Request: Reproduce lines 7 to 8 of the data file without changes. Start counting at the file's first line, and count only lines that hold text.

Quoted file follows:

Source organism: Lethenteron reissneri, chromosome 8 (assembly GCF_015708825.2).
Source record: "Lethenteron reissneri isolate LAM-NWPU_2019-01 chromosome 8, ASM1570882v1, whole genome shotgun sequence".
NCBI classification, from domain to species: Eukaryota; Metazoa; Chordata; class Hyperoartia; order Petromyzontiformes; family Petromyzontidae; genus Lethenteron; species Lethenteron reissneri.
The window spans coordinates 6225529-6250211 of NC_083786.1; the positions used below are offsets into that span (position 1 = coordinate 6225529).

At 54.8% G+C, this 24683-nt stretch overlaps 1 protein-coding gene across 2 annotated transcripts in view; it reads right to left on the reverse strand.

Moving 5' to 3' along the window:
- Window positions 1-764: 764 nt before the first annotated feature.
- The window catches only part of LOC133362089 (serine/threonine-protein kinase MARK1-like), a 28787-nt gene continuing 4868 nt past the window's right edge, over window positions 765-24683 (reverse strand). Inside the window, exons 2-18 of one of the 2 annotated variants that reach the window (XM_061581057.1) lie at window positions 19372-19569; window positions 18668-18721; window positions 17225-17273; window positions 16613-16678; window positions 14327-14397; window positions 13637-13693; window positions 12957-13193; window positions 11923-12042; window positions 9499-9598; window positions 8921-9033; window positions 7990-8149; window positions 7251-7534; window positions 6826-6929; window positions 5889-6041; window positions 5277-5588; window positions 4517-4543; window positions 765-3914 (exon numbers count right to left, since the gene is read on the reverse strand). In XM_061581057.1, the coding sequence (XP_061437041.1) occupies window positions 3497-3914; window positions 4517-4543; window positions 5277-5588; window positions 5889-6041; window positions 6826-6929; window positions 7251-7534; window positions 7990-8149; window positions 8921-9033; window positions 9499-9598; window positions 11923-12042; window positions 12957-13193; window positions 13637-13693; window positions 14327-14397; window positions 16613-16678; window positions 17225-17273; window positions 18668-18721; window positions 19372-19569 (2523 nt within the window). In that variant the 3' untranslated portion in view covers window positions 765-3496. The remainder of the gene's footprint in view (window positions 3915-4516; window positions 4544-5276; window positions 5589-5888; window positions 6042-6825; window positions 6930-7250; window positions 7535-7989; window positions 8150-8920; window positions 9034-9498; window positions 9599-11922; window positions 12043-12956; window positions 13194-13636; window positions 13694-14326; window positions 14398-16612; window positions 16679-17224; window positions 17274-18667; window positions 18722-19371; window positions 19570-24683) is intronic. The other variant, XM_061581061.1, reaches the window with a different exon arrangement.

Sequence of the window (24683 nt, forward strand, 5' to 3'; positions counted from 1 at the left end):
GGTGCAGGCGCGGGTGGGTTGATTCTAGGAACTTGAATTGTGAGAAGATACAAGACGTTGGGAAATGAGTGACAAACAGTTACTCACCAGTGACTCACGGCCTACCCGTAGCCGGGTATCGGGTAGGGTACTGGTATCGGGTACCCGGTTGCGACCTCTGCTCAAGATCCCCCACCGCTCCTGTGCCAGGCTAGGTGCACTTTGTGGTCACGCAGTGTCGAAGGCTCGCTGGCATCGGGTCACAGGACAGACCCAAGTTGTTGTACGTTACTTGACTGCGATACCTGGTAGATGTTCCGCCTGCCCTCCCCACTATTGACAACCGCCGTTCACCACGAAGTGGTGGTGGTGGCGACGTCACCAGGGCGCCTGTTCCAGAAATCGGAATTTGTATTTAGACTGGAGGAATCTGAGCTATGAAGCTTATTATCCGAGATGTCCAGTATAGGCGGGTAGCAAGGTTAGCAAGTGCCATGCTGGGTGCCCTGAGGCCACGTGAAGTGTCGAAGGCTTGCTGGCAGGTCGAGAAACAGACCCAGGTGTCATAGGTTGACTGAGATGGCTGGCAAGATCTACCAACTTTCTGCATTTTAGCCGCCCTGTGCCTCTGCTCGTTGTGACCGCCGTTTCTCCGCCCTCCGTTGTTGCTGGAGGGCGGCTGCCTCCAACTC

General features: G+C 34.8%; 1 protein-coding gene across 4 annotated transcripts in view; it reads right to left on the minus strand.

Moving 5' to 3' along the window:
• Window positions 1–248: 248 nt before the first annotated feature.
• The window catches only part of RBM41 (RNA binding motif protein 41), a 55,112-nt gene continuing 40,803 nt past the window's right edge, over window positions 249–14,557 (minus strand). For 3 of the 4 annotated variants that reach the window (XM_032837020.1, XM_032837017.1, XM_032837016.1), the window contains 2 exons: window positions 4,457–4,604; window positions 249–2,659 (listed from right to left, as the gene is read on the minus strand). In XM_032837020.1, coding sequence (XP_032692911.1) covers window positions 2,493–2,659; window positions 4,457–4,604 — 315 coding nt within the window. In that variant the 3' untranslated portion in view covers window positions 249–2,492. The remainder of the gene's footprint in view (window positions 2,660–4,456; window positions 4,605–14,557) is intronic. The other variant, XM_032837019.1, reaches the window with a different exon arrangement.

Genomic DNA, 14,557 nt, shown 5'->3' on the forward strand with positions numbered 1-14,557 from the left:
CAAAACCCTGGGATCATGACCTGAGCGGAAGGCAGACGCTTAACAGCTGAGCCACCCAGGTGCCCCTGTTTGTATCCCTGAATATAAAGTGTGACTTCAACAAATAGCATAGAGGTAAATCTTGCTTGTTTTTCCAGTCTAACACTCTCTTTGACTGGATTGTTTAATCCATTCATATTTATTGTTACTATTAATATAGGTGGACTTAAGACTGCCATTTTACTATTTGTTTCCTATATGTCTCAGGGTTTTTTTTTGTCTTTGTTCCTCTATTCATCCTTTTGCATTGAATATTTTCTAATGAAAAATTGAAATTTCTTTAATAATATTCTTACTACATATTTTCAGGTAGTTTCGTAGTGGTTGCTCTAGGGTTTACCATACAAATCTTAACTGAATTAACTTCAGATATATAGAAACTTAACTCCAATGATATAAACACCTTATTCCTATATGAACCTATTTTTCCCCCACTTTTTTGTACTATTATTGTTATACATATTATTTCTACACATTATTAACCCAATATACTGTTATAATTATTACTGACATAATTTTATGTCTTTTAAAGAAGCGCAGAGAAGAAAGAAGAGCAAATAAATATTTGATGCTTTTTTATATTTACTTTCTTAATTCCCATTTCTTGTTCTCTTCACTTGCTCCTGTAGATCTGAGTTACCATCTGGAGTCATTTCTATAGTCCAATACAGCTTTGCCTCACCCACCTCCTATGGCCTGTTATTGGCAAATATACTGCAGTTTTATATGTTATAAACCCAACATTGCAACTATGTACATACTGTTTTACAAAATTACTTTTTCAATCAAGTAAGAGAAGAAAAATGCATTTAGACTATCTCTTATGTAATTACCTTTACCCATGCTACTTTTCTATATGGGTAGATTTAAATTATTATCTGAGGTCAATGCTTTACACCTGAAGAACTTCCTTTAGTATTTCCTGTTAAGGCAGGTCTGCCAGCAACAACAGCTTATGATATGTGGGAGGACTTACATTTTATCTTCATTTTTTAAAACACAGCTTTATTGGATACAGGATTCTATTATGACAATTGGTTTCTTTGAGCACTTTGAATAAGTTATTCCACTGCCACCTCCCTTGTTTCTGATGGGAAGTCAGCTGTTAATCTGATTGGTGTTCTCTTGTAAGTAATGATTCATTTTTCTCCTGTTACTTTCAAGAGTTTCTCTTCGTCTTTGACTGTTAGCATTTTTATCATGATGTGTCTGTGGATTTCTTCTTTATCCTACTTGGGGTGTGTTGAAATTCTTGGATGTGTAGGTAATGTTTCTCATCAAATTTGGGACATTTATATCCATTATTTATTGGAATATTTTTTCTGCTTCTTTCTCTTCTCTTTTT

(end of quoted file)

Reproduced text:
- Window positions 1-764: 764 nt before the first annotated feature.
- The window catches only part of LOC133362089 (serine/threonine-protein kinase MARK1-like), a 28787-nt gene continuing 4868 nt past the window's right edge, over window positions 765-24683 (reverse strand). Inside the window, exons 2-18 of one of the 2 annotated variants that reach the window (XM_061581057.1) lie at window positions 19372-19569; window positions 18668-18721; window positions 17225-17273; window positions 16613-16678; window positions 14327-14397; window positions 13637-13693; window positions 12957-13193; window positions 11923-12042; window positions 9499-9598; window positions 8921-9033; window positions 7990-8149; window positions 7251-7534; window positions 6826-6929; window positions 5889-6041; window positions 5277-5588; window positions 4517-4543; window positions 765-3914 (exon numbers count right to left, since the gene is read on the reverse strand). In XM_061581057.1, the coding sequence (XP_061437041.1) occupies window positions 3497-3914; window positions 4517-4543; window positions 5277-5588; window positions 5889-6041; window positions 6826-6929; window positions 7251-7534; window positions 7990-8149; window positions 8921-9033; window positions 9499-9598; window positions 11923-12042; window positions 12957-13193; window positions 13637-13693; window positions 14327-14397; window positions 16613-16678; window positions 17225-17273; window positions 18668-18721; window positions 19372-19569 (2523 nt within the window). In that variant the 3' untranslated portion in view covers window positions 765-3496. The remainder of the gene's footprint in view (window positions 3915-4516; window positions 4544-5276; window positions 5589-5888; window positions 6042-6825; window positions 6930-7250; window positions 7535-7989; window positions 8150-8920; window positions 9034-9498; window positions 9599-11922; window positions 12043-12956; window positions 13194-13636; window positions 13694-14326; window positions 14398-16612; window positions 16679-17224; window positions 17274-18667; window positions 18722-19371; window positions 19570-24683) is intronic. The other variant, XM_061581061.1, reaches the window with a different exon arrangement.